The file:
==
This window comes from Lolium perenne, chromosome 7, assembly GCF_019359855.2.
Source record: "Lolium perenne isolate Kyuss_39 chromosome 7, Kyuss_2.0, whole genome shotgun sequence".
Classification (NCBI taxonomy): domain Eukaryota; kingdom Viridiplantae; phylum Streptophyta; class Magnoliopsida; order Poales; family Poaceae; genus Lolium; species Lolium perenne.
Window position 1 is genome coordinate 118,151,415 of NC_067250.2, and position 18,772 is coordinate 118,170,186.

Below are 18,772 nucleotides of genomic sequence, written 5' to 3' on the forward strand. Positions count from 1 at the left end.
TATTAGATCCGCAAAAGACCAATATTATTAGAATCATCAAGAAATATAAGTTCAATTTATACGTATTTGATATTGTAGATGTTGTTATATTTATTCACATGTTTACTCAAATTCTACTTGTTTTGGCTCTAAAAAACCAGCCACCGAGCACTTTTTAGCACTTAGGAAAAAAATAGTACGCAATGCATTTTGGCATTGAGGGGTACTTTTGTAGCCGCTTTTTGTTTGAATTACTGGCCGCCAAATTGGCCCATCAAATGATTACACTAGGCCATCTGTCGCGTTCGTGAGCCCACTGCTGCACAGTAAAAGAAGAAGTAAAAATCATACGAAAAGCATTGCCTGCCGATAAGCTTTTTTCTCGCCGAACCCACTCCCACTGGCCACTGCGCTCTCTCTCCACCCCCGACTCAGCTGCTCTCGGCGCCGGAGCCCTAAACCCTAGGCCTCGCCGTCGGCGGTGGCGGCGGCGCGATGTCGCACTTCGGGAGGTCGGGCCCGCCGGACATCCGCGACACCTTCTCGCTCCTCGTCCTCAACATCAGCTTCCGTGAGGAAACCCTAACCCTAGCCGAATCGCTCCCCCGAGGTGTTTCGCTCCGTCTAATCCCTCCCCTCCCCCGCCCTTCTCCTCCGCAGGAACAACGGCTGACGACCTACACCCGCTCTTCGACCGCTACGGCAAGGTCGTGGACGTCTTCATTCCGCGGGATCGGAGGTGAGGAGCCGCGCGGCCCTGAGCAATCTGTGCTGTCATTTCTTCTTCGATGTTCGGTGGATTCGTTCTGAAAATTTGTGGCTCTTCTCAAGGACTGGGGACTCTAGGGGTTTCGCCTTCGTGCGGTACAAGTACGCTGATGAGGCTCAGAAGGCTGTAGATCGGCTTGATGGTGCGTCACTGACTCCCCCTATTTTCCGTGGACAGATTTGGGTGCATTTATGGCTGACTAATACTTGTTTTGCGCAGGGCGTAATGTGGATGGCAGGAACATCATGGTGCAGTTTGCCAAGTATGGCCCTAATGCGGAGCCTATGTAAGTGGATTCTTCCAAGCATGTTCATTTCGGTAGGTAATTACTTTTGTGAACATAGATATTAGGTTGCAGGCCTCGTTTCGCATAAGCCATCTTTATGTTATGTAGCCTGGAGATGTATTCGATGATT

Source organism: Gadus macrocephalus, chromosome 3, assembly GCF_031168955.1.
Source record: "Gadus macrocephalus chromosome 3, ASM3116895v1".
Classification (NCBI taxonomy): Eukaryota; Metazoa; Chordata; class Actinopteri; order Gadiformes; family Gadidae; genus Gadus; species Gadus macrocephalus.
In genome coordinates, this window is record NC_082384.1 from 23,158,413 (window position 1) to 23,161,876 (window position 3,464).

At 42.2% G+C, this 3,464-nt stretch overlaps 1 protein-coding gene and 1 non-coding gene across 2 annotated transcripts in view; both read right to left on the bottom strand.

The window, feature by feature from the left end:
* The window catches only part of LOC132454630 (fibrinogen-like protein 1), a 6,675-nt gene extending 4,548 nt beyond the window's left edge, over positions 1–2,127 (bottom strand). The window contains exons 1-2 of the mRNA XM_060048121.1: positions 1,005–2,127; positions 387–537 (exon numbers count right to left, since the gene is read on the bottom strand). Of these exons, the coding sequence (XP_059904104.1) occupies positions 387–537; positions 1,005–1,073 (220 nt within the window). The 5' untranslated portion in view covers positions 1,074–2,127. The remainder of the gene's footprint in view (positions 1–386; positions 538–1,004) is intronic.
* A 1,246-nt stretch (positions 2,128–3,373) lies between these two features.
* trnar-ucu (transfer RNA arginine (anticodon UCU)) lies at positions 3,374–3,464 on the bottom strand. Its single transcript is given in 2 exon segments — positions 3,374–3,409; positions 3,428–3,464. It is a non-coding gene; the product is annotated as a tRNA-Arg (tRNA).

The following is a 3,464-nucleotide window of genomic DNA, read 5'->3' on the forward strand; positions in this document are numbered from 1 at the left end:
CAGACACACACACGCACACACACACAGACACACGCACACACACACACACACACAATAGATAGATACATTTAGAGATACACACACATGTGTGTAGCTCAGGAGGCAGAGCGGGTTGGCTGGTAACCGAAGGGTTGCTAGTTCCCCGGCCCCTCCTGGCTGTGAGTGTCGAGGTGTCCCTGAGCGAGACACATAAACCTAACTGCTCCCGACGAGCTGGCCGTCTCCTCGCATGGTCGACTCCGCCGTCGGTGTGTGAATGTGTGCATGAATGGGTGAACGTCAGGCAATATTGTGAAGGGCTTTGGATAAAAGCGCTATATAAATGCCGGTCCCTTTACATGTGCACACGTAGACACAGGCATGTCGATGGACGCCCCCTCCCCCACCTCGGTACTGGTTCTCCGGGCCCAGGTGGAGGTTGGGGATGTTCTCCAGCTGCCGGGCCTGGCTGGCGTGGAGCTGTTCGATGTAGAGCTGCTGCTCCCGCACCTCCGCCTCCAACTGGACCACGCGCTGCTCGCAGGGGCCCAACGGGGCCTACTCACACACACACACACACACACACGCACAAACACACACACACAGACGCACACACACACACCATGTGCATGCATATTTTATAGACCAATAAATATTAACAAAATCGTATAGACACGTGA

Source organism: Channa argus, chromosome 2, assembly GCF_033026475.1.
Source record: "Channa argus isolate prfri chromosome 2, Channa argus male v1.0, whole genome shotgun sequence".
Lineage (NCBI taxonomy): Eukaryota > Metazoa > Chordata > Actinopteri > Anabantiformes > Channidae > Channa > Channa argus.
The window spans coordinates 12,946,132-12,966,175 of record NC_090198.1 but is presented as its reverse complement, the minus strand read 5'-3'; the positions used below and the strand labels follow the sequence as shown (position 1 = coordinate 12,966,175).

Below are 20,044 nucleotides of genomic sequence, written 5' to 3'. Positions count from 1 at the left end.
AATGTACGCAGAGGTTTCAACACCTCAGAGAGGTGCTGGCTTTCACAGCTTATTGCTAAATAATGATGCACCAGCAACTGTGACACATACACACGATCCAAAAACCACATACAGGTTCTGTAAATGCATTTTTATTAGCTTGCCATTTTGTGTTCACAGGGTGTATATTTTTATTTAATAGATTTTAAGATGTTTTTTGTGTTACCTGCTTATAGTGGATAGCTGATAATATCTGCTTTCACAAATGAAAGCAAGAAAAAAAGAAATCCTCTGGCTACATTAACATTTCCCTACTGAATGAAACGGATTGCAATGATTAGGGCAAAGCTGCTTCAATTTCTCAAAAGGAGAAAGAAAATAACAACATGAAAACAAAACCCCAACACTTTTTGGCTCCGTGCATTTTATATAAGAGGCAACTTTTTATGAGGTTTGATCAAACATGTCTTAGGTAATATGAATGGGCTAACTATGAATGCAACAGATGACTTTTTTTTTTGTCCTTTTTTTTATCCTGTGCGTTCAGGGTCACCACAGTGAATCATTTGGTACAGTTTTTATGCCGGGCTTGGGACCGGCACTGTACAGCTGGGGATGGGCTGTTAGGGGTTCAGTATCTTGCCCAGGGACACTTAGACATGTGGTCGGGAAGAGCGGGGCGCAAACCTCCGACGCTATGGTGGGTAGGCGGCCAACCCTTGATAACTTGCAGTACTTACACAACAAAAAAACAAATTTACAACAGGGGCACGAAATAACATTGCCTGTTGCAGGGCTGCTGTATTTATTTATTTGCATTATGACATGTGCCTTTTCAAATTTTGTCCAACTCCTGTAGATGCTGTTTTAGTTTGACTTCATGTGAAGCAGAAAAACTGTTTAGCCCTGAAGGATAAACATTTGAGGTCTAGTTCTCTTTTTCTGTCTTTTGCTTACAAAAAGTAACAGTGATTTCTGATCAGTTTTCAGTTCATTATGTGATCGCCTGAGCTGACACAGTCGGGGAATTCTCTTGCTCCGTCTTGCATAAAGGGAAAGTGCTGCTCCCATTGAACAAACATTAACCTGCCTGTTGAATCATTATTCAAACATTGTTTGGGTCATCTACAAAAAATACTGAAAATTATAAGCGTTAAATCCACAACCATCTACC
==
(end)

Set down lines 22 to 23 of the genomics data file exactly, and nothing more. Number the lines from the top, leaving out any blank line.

Below are 20,044 nucleotides of genomic sequence, written 5' to 3'. Positions count from 1 at the left end.
AATGTACGCAGAGGTTTCAACACCTCAGAGAGGTGCTGGCTTTCACAGCTTATTGCTAAATAATGATGCACCAGCAACTGTGACACATACACACGATCCAAAAACCACATACAGGTTCTGTAAATGCATTTTTATTAGCTTGCCATTTTGTGTTCACAGGGTGTATATTTTTATTTAATAGATTTTAAGATGTTTTTTGTGTTACCTGCTTATAGTGGATAGCTGATAATATCTGCTTTCACAAATGAAAGCAAGAAAAAAAGAAATCCTCTGGCTACATTAACATTTCCCTACTGAATGAAACGGATTGCAATGATTAGGGCAAAGCTGCTTCAATTTCTCAAAAGGAGAAAGAAAATAACAACATGAAAACAAAACCCCAACACTTTTTGGCTCCGTGCATTTTATATAAGAGGCAACTTTTTATGAGGTTTGATCAAACATGTCTTAGGTAATATGAATGGGCTAACTATGAATGCAACAGATGACTTTTTTTTTTGTCCTTTTTTTTATCCTGTGCGTTCAGGGTCACCACAGTGAATCATTTGGTACAGTTTTTATGCCGGGCTTGGGACCGGCACTGTACAGCTGGGGATGGGCTGTTAGGGGTTCAGTATCTTGCCCAGGGACACTTAGACATGTGGTCGGGAAGAGCGGGGCGCAAACCTCCGACGCTATGGTGGGTAGGCGGCCAACCCTTGATAACTTGCAGTACTTACACAACAAAAAAACAAATTTACAACAGGGGCACGAAATAACATTGCCTGTTGCAGGGCTGCTGTATTTATTTATTTGCATTATGACATGTGCCTTTTCAAATTTTGTCCAACTCCTGTAGATGCTGTTTTAGTTTGACTTCATGTGAAGCAGAAAAACTGTTTAGCCCTGAAGGATAAACATTTGAGGTCTAGTTCTCTTTTTCTGTCTTTTGCTTACAAAAAGTAACAGTGATTTCTGATCAGTTTTCAGTTCATTATGTGATCGCCTGAGCTGACACAGTCGGGGAATTCTCTTGCTCCGTCTTGCATAAAGGGAAAGTGCTGCTCCCATTGAACAAACATTAACCTGCCTGTTGAATCATTATTCAAACATTGTTTGGGTCATCTACAAAAAATACTGAAAATTATAAGCGTTAAATCCACAACCATCTACC